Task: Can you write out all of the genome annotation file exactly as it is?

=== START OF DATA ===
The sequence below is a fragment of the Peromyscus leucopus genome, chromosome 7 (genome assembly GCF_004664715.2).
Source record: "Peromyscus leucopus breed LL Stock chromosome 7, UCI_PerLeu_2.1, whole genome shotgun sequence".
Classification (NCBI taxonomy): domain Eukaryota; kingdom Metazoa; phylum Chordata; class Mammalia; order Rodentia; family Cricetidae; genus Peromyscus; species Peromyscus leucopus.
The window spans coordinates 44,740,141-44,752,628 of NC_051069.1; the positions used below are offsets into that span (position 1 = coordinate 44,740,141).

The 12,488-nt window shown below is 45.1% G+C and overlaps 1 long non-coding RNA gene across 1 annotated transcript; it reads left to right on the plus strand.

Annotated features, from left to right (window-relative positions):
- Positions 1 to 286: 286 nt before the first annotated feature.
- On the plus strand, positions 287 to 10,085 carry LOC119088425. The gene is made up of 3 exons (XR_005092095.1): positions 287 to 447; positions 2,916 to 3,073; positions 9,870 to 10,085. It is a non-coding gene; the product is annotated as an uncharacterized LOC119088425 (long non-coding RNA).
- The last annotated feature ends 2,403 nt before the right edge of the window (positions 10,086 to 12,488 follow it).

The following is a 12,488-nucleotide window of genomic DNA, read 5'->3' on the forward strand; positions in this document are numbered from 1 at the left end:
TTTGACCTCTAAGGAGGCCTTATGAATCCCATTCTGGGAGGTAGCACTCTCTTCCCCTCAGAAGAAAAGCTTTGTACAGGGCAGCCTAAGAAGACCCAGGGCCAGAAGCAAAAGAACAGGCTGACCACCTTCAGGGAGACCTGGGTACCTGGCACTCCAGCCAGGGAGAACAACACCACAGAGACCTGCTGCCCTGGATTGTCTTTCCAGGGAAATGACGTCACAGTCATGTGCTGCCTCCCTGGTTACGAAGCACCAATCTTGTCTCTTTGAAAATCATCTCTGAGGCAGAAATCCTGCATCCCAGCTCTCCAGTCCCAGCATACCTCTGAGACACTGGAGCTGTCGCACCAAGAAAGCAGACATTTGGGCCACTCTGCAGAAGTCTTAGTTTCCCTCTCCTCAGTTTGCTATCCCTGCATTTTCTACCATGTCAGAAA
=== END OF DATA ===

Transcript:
The sequence below is a fragment of the Peromyscus leucopus genome, chromosome 7 (genome assembly GCF_004664715.2).
Source record: "Peromyscus leucopus breed LL Stock chromosome 7, UCI_PerLeu_2.1, whole genome shotgun sequence".
Classification (NCBI taxonomy): domain Eukaryota; kingdom Metazoa; phylum Chordata; class Mammalia; order Rodentia; family Cricetidae; genus Peromyscus; species Peromyscus leucopus.
The window spans coordinates 44,740,141-44,752,628 of NC_051069.1; the positions used below are offsets into that span (position 1 = coordinate 44,740,141).

The 12,488-nt window shown below is 45.1% G+C and overlaps 1 long non-coding RNA gene across 1 annotated transcript; it reads left to right on the plus strand.

Annotated features, from left to right (window-relative positions):
- Positions 1 to 286: 286 nt before the first annotated feature.
- On the plus strand, positions 287 to 10,085 carry LOC119088425. The gene is made up of 3 exons (XR_005092095.1): positions 287 to 447; positions 2,916 to 3,073; positions 9,870 to 10,085. It is a non-coding gene; the product is annotated as an uncharacterized LOC119088425 (long non-coding RNA).
- The last annotated feature ends 2,403 nt before the right edge of the window (positions 10,086 to 12,488 follow it).

The following is a 12,488-nucleotide window of genomic DNA, read 5'->3' on the forward strand; positions in this document are numbered from 1 at the left end:
TTTGACCTCTAAGGAGGCCTTATGAATCCCATTCTGGGAGGTAGCACTCTCTTCCCCTCAGAAGAAAAGCTTTGTACAGGGCAGCCTAAGAAGACCCAGGGCCAGAAGCAAAAGAACAGGCTGACCACCTTCAGGGAGACCTGGGTACCTGGCACTCCAGCCAGGGAGAACAACACCACAGAGACCTGCTGCCCTGGATTGTCTTTCCAGGGAAATGACGTCACAGTCATGTGCTGCCTCCCTGGTTACGAAGCACCAATCTTGTCTCTTTGAAAATCATCTCTGAGGCAGAAATCCTGCATCCCAGCTCTCCAGTCCCAGCATACCTCTGAGACACTGGAGCTGTCGCACCAAGAAAGCAGACATTTGGGCCACTCTGCAGAAGTCTTAGTTTCCCTCTCCTCAGTTTGCTATCCCTGCATTTTCTACCATGTCAGAAA